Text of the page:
Other Names (AKA)
3-hydroxy-3-methylglutaryl-CoA lyase deficiency; Defect in leucine metabolism; HMG-CoA lyase deficiency;
Congenital and Genetic Diseases; Metabolic disorders; Newborn Screening
HMG CoA lyase deficiency is an
This table lists symptoms that people with this disease may have. For most diseases, symptoms will vary from person to person. People with the same disease may not have all the symptoms listed. This information comes from a database called the Human Phenotype Ontology (HPO) . The HPO collects information on symptoms that have been described in medical resources. The HPO is updated regularly. Use the HPO ID to access more in-depth information about a symptom.
|Medical Terms||Other Names||
|80%-99% of people have these symptoms|
High blood ammonia levels
|30%-79% of people have these symptoms|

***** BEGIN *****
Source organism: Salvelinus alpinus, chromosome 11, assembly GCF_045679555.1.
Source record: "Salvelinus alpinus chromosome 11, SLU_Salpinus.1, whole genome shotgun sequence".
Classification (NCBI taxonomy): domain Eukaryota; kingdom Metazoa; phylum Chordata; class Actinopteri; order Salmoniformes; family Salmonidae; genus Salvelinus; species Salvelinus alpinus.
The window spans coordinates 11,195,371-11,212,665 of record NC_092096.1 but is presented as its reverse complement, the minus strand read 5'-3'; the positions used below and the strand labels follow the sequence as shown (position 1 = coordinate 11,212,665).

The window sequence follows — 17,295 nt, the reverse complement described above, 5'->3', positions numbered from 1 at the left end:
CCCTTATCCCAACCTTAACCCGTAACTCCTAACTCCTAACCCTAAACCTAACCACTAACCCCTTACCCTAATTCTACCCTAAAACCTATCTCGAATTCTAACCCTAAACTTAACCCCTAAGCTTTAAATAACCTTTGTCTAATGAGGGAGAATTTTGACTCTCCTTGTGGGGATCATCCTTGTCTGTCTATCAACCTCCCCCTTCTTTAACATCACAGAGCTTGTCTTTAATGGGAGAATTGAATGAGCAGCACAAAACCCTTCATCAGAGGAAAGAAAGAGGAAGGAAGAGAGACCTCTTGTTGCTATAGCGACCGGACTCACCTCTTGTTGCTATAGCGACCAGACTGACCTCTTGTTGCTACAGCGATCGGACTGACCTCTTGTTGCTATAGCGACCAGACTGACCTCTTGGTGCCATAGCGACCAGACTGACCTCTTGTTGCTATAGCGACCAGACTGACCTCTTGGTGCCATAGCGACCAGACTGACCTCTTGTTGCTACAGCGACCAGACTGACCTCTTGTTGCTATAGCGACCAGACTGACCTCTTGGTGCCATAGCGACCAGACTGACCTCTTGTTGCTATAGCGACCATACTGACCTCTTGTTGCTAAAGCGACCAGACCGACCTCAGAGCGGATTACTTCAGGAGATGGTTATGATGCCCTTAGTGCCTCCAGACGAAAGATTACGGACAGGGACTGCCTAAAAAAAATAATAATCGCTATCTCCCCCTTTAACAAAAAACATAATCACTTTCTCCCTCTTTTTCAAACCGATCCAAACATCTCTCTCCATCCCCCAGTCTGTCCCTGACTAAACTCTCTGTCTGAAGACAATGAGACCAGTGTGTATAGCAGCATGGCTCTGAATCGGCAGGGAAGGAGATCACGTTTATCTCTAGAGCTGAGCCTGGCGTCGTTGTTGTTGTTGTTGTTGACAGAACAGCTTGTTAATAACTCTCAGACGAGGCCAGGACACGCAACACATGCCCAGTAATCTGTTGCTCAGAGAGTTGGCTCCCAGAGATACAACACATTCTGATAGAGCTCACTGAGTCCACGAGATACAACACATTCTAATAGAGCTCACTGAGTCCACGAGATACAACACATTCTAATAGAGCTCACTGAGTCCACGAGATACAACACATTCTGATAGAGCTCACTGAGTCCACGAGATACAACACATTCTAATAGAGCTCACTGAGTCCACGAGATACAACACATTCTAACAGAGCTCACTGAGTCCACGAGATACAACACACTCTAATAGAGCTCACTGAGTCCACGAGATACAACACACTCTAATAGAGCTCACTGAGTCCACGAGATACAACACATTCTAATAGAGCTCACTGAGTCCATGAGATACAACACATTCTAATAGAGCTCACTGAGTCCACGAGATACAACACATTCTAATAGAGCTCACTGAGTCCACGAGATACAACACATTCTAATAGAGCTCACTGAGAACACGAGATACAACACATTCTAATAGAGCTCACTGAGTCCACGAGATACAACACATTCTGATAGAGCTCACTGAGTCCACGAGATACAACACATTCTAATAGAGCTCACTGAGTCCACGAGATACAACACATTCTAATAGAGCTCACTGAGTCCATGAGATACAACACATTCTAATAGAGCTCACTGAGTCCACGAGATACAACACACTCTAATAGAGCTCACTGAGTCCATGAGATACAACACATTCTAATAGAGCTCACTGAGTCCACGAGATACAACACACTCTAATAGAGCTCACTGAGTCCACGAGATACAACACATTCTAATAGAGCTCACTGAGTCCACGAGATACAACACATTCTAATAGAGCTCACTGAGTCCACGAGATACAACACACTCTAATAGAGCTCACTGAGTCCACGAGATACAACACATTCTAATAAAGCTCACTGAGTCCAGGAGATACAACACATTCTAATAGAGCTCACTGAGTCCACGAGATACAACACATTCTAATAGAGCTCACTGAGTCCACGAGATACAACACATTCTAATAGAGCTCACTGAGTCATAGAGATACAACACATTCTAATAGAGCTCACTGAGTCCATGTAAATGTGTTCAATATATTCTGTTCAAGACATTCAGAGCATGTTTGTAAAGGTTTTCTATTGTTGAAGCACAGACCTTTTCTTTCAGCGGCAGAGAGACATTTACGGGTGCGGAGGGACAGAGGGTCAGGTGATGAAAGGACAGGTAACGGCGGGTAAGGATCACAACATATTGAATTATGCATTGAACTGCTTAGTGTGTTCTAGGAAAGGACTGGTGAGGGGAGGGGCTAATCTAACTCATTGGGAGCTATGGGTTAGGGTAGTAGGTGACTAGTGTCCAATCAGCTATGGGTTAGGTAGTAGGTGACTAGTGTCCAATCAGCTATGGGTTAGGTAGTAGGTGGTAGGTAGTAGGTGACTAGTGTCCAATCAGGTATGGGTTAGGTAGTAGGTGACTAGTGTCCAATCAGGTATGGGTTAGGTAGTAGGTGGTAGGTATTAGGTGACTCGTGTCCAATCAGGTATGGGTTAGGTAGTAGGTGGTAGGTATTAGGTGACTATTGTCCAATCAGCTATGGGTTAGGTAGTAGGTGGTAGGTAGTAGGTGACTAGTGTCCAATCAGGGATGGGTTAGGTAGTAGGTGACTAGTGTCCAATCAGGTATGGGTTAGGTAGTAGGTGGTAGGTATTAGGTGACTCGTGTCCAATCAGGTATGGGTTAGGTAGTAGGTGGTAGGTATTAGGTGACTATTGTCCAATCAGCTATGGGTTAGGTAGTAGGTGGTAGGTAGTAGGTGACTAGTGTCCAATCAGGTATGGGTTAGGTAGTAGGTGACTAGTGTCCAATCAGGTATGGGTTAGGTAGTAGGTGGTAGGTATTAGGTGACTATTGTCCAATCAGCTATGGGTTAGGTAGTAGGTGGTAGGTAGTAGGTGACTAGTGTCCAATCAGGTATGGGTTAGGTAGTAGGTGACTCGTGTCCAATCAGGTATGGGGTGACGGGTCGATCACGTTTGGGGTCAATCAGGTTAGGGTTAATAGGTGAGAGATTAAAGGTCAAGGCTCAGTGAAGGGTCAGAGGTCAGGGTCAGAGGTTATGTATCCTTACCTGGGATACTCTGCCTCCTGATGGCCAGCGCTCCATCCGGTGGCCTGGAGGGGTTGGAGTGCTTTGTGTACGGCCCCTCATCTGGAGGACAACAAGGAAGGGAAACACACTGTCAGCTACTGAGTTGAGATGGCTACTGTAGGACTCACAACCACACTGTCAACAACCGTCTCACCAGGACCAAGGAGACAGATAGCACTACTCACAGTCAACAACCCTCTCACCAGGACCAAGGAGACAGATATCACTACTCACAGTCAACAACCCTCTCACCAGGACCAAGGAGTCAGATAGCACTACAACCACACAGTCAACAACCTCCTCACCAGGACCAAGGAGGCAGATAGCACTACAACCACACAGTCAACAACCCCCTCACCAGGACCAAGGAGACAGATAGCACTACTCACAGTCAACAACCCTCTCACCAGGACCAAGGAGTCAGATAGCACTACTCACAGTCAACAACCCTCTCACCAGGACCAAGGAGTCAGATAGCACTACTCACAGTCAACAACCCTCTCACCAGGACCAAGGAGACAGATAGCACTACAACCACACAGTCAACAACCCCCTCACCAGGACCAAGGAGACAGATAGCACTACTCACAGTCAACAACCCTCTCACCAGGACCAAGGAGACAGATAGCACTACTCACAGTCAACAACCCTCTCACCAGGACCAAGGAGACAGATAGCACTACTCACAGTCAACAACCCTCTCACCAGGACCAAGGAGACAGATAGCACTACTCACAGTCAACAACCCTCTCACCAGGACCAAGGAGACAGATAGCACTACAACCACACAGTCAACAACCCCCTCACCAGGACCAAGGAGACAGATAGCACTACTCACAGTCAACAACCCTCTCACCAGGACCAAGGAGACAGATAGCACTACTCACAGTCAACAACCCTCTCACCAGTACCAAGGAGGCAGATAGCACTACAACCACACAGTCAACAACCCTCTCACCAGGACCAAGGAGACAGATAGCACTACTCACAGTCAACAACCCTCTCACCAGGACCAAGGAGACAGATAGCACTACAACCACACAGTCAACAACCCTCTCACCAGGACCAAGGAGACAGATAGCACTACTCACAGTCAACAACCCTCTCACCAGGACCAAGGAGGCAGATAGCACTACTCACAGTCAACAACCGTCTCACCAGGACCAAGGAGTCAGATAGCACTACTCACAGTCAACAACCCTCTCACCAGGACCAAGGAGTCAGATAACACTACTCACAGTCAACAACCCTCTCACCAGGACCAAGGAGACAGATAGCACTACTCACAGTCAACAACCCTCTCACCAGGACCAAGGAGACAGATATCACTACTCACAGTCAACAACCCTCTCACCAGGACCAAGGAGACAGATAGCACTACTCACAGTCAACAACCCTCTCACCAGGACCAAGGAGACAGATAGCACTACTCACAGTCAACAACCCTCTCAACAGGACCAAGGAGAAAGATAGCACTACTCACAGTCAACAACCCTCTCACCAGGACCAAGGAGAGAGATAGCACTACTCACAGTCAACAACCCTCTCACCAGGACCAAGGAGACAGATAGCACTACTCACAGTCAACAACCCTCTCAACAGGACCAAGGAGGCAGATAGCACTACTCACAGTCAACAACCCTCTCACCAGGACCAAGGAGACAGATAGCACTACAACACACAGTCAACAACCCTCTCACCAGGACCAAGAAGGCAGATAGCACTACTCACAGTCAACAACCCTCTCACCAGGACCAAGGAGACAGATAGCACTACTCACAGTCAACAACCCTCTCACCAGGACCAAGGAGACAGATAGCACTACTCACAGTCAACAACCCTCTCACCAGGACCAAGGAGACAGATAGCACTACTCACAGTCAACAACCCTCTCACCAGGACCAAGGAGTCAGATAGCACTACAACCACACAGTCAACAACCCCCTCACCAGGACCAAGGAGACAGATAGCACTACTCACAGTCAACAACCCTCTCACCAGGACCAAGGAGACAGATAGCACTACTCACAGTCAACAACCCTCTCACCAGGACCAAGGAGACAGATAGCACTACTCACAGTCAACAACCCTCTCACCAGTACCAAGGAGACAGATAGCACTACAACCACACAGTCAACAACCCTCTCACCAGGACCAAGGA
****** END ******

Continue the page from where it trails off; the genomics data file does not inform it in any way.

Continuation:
Low number of red blood cells or hemoglobin
Lack of feeling, emotion, interest
|Elevated hepatic transaminase||
High liver enzymes
High blood uric acid level
|Increased serum lactate||0002151|
|Lipid accumulation in hepatocytes||0006561|
Low or weak muscle tone
|Prolonged prothrombin time||0008151|
Recurrent low blood sugar levels
Increased respiratory rate or depth of breathing
|5%-29% of people have these symptoms|
[ more ]
[ more ]
Decreased reflex response
[ more ]
Low blood pressure
Mental retardation, borderline-mild
Mild and nonprogressive mental retardation
Mild mental retardation
[ more ]
|Intellectual disability, moderate||
IQ between 34 and 49
|Intellectual disability, severe||